Ernst further displayed distrust toward healthcare professionals by stating, “These health care providers and others are reimbursed at a higher rate if COVID is tied to it, so what do you think they’re doing?” Statements like these are not only undermining of the expertise and work of healthcare professionals, but also diminishing of the experiences of those affected by COVID-19.

In an interview with CNN, Dr. Austin Baeth, a physician at UnityPoint Health in Des Moines, characterized Ernst’s comments as “insulting.” He conveyed the risks held by healthcare professionals during this pandemic, stating, “We have colleagues who have gotten sick. We’ve had colleagues across the country who have died. While we are making these sacrifices, we’re being accused of insurance fraud.” Dr. Baeth further states that Ernst’s downplaying of the COVID-19 pandemic “gives free room for deniers to act recklessly.”

Hayley Ellis, a resident of Des Moines, describes facing COVID-19 symptoms “one of the most awful experiences” of her life. Given her experience, Ellis finds it especially difficult to see friends and family continue to diminish the serious reality of the COVID-19 pandemic. As Iowa politicians continue to downplay the pandemic, Ellis notes, “the less seriously people will take it.”

While Ernst seemingly backpedaled her skepticism, it is important to recognize the importance of confirmation bias, or the tendency to interpret new information as confirmation of one’s existing beliefs. As misinformation surrounding COVID-19 continues to spread, those who deny the serious nature of the pandemic will continue to search for any form of validation for their beliefs. Ernst’s previous remarks, especially coming from her position of power, dangerously provide a reason for these individuals to further validate their misconceptions and downplay the pandemic.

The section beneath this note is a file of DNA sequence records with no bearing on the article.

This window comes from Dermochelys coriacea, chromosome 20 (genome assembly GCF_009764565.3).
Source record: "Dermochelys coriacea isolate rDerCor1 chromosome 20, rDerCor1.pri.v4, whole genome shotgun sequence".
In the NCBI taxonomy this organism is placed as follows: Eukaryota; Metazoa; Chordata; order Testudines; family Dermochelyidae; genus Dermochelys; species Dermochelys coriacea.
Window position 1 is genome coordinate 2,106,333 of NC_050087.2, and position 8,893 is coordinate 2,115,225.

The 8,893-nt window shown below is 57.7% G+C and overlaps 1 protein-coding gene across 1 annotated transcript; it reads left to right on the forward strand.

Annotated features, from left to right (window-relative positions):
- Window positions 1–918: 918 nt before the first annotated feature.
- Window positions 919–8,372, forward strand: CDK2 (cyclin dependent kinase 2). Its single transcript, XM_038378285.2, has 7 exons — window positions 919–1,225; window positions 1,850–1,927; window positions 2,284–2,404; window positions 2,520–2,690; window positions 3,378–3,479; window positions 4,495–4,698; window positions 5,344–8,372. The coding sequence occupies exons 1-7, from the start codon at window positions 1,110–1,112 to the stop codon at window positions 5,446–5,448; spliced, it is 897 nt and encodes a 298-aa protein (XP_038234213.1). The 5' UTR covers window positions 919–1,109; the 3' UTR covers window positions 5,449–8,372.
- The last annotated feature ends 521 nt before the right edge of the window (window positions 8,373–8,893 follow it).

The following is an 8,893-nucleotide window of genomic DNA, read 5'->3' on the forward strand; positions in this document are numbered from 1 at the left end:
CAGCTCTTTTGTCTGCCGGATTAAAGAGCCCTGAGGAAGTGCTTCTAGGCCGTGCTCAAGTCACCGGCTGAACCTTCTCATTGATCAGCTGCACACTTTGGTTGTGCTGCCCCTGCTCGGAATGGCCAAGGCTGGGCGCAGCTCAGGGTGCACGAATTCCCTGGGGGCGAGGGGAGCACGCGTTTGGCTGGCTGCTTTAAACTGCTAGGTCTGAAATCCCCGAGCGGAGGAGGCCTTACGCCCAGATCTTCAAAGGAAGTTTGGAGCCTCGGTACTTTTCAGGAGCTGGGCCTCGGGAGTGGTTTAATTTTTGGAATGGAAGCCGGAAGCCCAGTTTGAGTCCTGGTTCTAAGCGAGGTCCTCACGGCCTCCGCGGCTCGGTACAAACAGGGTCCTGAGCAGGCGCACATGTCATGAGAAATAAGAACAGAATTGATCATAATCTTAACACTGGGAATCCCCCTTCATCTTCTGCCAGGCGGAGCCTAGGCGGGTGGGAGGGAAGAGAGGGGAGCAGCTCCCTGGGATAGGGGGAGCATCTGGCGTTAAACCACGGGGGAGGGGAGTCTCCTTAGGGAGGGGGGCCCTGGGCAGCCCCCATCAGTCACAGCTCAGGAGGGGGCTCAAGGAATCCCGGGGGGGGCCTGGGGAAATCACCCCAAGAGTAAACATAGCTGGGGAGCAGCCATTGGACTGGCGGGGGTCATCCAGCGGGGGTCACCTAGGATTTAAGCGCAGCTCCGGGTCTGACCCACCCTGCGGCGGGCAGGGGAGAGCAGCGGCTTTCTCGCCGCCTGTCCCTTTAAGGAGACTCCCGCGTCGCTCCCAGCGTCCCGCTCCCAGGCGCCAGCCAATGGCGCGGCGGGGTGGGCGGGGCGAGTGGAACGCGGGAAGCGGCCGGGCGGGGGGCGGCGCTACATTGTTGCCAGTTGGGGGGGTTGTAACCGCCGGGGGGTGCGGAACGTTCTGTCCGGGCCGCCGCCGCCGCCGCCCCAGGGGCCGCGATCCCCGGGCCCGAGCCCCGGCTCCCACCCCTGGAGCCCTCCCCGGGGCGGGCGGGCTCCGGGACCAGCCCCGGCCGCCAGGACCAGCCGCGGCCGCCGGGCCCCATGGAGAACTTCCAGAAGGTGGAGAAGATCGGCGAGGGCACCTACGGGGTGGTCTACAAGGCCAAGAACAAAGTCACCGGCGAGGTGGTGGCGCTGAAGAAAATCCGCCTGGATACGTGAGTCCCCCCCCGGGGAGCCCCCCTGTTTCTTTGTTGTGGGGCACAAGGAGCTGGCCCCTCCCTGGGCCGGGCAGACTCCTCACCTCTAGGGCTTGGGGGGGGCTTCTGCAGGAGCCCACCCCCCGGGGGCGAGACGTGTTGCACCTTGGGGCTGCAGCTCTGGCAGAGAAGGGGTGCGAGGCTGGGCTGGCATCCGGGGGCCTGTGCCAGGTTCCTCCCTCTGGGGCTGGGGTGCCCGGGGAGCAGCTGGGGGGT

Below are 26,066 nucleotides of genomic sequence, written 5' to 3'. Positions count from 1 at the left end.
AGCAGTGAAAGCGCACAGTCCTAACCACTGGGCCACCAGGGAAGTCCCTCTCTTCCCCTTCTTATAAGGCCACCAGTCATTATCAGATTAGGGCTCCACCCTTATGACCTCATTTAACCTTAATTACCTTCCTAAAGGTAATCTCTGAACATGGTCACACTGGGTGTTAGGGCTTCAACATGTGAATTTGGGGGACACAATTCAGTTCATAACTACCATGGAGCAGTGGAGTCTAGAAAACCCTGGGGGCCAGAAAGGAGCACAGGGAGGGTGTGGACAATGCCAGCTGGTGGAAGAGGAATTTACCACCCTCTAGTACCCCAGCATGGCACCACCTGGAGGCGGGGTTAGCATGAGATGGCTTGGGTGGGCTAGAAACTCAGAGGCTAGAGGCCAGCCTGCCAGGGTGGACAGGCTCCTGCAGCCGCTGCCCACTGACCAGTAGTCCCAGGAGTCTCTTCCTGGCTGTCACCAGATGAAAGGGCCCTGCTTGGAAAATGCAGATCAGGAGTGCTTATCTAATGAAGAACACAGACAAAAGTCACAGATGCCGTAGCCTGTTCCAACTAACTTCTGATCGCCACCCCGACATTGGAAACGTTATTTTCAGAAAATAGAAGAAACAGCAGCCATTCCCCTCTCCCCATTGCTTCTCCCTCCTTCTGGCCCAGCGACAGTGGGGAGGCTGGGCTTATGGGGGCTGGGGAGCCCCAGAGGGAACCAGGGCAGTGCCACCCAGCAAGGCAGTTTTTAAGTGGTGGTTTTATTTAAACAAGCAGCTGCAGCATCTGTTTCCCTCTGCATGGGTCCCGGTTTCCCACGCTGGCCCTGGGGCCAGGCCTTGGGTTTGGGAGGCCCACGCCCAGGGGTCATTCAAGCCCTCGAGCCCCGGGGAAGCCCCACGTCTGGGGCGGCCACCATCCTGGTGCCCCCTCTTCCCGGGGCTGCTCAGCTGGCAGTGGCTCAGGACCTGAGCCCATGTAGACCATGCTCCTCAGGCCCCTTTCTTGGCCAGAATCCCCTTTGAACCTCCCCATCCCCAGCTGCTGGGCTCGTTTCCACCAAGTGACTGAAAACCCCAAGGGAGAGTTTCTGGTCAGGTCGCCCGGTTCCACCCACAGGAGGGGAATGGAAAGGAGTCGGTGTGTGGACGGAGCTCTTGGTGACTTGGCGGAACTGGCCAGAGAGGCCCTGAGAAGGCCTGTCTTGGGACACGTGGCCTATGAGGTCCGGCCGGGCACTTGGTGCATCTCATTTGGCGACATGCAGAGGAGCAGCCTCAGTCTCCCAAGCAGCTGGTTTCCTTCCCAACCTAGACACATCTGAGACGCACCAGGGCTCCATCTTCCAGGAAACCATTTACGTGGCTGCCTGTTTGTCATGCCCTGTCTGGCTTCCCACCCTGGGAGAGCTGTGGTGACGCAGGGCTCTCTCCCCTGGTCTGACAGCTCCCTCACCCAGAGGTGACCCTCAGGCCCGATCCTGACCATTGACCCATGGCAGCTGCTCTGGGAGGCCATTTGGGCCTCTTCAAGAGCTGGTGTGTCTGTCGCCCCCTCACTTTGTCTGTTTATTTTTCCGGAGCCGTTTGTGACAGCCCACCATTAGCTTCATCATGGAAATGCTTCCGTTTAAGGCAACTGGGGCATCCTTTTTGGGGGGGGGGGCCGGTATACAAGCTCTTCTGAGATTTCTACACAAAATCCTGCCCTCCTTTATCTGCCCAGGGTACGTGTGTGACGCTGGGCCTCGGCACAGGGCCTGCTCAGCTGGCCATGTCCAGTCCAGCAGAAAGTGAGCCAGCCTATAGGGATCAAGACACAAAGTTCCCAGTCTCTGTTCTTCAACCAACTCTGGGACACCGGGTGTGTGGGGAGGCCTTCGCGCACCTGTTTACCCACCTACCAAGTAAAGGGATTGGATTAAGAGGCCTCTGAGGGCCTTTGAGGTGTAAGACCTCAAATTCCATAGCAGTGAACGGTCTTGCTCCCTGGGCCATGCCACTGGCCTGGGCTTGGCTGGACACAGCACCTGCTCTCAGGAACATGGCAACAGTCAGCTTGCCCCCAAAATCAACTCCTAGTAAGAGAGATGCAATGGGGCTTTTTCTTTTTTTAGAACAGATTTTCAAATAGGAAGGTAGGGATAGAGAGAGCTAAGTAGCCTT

As I continue to see many of my friends fear for their health and safety during the COVID-19 pandemic, I also see many of my former classmates continue to spread anti-mask propaganda throughout social media. As a future healthcare professional, I fear the messages of politicians are contributing to growing distrust and invalidation towards my field – a field aimed to protect the health of the public.

I implore Iowa politicians to carefully consider their messaging and ensure their policies and statements are guided by data, science, and the health and safety of Iowans. I further call upon Reynolds to adhere to the White House Coronavirus Task Force’s recommendations, including a statewide mask mandate and closing bars in 61 of Iowa’s 99 counties.

Preethi Reddi is a current medical student at the Medical College of Georgia and recently graduated summa cum laude from Emory University with a degree in biology. She was born and raised in Iowa and aspires to promote health equity in rural areas similar to her hometown.

Appendix: Latest White House Coronavirus Task Force report for Iowa, dated August 30

  • Too Late

    Reynolds is past the point of no return. No way can she change directions which come not from the CDC or the Task Force, but from our President. Same for Ernst.

  • I just checked again with a friend in a different county...

    …and as of the afternoon of 9/9, neither of us can get any numbers or maps from the IDPH covid website, and that has been true since last week. Both of us were able to get info from that website for months. We both live in rural areas, but that shouldn’t make a difference. Even if some of the numbers on the covid website are dubious, it would be helpful to be able to see them.